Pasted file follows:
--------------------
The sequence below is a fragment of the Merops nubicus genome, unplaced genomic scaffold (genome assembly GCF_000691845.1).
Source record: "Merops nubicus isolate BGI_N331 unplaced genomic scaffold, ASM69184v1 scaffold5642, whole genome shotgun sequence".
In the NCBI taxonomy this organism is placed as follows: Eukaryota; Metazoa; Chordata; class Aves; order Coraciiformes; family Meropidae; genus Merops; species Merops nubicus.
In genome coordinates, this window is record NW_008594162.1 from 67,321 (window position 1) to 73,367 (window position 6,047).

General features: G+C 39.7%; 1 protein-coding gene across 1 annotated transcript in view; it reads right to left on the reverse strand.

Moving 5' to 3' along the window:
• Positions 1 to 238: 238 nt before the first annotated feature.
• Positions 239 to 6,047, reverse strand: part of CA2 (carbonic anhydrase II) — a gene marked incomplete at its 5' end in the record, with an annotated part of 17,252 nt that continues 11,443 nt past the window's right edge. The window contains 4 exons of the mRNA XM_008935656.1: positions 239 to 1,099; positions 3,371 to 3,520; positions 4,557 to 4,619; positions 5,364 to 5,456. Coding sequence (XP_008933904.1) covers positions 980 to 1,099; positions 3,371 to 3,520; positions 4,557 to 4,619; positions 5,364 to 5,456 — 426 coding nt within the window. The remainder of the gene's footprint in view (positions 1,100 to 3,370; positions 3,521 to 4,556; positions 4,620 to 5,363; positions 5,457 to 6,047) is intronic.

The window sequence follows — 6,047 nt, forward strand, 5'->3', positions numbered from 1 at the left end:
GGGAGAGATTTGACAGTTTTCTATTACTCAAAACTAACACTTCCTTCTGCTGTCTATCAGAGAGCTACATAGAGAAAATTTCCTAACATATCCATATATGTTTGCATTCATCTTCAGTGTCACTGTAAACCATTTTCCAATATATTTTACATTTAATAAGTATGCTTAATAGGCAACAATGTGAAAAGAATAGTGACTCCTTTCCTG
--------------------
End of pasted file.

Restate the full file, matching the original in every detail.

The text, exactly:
The sequence below is a fragment of the Merops nubicus genome, unplaced genomic scaffold (genome assembly GCF_000691845.1).
Source record: "Merops nubicus isolate BGI_N331 unplaced genomic scaffold, ASM69184v1 scaffold5642, whole genome shotgun sequence".
In the NCBI taxonomy this organism is placed as follows: Eukaryota; Metazoa; Chordata; class Aves; order Coraciiformes; family Meropidae; genus Merops; species Merops nubicus.
In genome coordinates, this window is record NW_008594162.1 from 67,321 (window position 1) to 73,367 (window position 6,047).

General features: G+C 39.7%; 1 protein-coding gene across 1 annotated transcript in view; it reads right to left on the reverse strand.

Moving 5' to 3' along the window:
• Positions 1 to 238: 238 nt before the first annotated feature.
• Positions 239 to 6,047, reverse strand: part of CA2 (carbonic anhydrase II) — a gene marked incomplete at its 5' end in the record, with an annotated part of 17,252 nt that continues 11,443 nt past the window's right edge. The window contains 4 exons of the mRNA XM_008935656.1: positions 239 to 1,099; positions 3,371 to 3,520; positions 4,557 to 4,619; positions 5,364 to 5,456. Coding sequence (XP_008933904.1) covers positions 980 to 1,099; positions 3,371 to 3,520; positions 4,557 to 4,619; positions 5,364 to 5,456 — 426 coding nt within the window. The remainder of the gene's footprint in view (positions 1,100 to 3,370; positions 3,521 to 4,556; positions 4,620 to 5,363; positions 5,457 to 6,047) is intronic.

The window sequence follows — 6,047 nt, forward strand, 5'->3', positions numbered from 1 at the left end:
GGGAGAGATTTGACAGTTTTCTATTACTCAAAACTAACACTTCCTTCTGCTGTCTATCAGAGAGCTACATAGAGAAAATTTCCTAACATATCCATATATGTTTGCATTCATCTTCAGTGTCACTGTAAACCATTTTCCAATATATTTTACATTTAATAAGTATGCTTAATAGGCAACAATGTGAAAAGAATAGTGACTCCTTTCCTG